I was wondering the other day how can someone export a certain result set, containing calculated or formatted fields directly from MySQL. I did my quick research and discovered the SELECT … INTO OUTFILE statement.
However, I was missing the complete parameter documentation. So, one Stack Overflow question later, turns out that the export options are the FIELDS and LINES as specified in the LOAD DATA INFILE syntax.
Let’s move to an example.
Create a new table:
CREATE TABLE <code>foo</code>(<code> id</code>INT AUTO_INCREMENT PRIMARY KEY, description VARCHAR(100), created_at TIMESTAMP DEFAULT CURRENT_TIMESTAMP );
Let’s insert a few rows as well:
INSERT INTO foo(description) VALUES('A small piece of text. It\'s the first row.'), ('A second piece of text. It has some "double quotes"');
… and let’s say we execute the following query:
SELECT id, description, DATE(created_at) AS date_created_at FROM foo;
The goal is to convert the result set to
INSERT statements. Now using SELECT … INTO OUTFILE:
SELECT id, description, DATE(created_at) INTO OUTFILE '/tmp/devopslog.out' FIELDS TERMINATED BY ',' ENCLOSED BY '"' ESCAPED BY '\\' LINES STARTING BY '(' TERMINATED BY '),\n' FROM foo;
I used the
DATE function to underline the use of calculated fields, if necessary. Also, make sure the path you are writing to is writable by the mysql user. Open the /tmp/devopslog.out file in your editor, you should probably see something like this:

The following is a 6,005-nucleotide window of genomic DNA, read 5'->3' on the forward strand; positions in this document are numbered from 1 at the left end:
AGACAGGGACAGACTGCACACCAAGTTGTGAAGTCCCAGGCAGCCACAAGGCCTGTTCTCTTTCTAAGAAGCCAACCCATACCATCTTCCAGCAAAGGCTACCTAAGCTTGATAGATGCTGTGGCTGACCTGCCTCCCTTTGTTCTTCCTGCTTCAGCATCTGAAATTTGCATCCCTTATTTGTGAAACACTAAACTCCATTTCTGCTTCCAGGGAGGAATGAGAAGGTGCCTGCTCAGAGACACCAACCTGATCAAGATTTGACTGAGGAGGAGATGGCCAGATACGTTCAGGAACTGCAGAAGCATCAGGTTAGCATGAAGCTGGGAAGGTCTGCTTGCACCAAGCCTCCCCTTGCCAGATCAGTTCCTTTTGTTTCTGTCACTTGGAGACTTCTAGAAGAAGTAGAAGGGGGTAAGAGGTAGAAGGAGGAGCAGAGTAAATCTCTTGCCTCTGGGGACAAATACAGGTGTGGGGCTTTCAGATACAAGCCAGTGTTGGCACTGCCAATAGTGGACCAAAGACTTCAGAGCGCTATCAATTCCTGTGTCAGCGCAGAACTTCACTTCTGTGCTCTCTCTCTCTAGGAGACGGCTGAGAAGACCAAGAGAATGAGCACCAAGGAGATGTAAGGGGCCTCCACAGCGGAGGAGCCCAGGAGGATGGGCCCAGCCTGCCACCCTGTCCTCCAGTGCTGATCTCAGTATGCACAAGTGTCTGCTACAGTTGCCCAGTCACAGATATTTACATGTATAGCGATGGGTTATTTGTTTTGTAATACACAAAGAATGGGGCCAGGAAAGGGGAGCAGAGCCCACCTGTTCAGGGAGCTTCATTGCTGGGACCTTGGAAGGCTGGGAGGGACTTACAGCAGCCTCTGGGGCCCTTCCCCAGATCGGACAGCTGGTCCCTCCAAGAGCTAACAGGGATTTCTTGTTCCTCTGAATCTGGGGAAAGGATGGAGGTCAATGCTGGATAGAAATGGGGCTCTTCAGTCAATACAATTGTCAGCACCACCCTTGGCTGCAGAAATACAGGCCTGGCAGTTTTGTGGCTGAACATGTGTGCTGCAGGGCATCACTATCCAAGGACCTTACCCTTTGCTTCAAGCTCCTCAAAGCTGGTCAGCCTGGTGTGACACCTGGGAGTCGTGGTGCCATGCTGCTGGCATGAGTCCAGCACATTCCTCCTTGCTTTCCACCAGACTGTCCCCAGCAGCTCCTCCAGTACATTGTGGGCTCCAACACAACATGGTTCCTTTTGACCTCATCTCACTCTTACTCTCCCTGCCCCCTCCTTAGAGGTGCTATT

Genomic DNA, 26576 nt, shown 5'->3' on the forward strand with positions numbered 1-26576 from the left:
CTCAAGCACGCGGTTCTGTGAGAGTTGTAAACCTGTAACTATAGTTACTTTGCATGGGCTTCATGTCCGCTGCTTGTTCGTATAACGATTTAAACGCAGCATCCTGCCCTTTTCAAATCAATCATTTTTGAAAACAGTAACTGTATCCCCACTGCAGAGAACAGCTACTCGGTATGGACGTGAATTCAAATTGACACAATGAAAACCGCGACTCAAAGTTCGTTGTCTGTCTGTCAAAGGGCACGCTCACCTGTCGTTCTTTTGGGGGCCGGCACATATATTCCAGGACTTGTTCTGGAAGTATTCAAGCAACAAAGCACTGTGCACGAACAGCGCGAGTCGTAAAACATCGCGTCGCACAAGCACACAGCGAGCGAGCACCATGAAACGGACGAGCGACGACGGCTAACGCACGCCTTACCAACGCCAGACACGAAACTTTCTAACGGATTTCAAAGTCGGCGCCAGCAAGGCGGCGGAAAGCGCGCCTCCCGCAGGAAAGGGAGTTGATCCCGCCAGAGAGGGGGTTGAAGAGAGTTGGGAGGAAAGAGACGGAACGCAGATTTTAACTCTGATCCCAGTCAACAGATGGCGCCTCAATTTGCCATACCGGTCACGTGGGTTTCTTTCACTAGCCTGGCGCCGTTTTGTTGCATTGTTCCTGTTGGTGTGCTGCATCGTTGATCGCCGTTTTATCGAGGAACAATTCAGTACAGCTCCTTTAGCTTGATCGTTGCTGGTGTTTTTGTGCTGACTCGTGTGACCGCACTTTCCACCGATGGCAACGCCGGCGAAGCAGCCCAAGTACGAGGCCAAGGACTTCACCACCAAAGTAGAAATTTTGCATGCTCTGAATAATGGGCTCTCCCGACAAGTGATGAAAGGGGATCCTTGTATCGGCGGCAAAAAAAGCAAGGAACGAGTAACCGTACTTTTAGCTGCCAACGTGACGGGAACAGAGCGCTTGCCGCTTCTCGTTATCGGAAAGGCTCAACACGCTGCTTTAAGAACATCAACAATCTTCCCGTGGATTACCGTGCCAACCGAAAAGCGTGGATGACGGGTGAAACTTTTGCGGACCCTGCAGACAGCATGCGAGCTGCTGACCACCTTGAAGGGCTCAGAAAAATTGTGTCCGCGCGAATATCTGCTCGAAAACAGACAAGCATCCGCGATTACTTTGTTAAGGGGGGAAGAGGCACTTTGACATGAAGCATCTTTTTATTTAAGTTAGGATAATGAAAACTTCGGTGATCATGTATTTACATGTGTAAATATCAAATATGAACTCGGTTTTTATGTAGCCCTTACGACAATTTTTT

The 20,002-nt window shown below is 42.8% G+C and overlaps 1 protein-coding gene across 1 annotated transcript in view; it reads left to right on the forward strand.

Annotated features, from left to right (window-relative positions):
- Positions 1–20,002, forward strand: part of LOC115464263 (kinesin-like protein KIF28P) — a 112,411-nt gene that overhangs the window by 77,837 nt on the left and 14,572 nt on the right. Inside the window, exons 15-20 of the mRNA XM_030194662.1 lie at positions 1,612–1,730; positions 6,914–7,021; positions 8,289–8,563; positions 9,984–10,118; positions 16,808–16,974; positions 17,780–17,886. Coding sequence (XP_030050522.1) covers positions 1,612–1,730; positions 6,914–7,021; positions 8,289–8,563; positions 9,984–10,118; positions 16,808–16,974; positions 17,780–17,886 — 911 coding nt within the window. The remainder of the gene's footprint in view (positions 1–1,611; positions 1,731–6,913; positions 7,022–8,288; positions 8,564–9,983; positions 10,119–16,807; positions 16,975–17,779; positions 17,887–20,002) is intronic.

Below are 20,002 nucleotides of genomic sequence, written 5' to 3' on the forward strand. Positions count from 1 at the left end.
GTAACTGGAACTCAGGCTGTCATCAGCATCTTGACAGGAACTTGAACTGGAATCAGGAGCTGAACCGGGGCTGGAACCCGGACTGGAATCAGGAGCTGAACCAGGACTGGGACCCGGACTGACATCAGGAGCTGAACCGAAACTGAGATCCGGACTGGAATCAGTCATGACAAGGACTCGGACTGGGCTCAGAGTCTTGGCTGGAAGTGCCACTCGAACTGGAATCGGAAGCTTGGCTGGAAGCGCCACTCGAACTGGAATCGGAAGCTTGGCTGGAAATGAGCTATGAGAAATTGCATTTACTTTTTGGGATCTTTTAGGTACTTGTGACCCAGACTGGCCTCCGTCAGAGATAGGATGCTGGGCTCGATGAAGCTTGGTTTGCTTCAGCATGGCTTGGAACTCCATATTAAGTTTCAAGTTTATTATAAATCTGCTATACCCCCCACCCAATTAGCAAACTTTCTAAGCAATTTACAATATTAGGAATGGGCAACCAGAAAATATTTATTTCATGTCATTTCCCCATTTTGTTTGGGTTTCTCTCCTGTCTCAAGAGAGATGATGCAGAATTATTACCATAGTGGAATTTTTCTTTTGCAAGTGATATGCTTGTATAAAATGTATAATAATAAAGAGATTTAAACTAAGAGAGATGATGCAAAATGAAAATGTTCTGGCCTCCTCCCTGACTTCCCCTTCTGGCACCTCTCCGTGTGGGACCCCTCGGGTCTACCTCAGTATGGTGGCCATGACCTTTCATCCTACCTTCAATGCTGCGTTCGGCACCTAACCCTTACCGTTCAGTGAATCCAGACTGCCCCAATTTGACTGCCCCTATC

("1","A small piece of text. It's the first row.","2012-02-05"), ("2","A second piece of text. It has some \"double quotes\"","2012-02-05"),
We need to get the corresponding
INSERT statement as well. This requires a little help from the quite convenient INFORMATION_SCHEMA database.
SELECT TRIM(CONCAT("INSERT INTO foo(", (SELECT GROUP_CONCAT(COLUMN_NAME) FROM INFORMATION_SCHEMA.COLUMNS WHERE TABLE_NAME = 'foo' AND TABLE_SCHEMA = 'test'), ") VALUES")) INTO OUTFILE '/tmp/devopslog-header.out' FIELDS ENCLOSED BY '' TERMINATED BY '' LINES TERMINATED BY '' ;
Now it’s time to quit the MySQL client run a couple of commands to put it all together:
# we remove any whitespace from the end of the INSERT statement (optional) sed 's/ *$//g' /tmp/devopslog-header.out > /tmp/devopslog-export.sql # the following is just to replace the comma of the last line with a semi-colon head -n -1 /tmp/devopslog.out >> /tmp/devopslog-export.sql tail -n 1 /tmp/devopslog.out | sed 's/,$/;/' >> /tmp/devopslog-export.sql
… and you are ready to go. If you don’t want to leave the MySQL client you can use the system command (or \!) to execute the above, provided that you use Linux of course.
There are a few problems/limitations that I think of though.
- Your whole file must not actually exceed the max_allowed_packet system variable for the server that you’ll be running the SQL file on. This is configurable though, check the documentation.
- I am not entirely sure about what happens to hex/blob fields.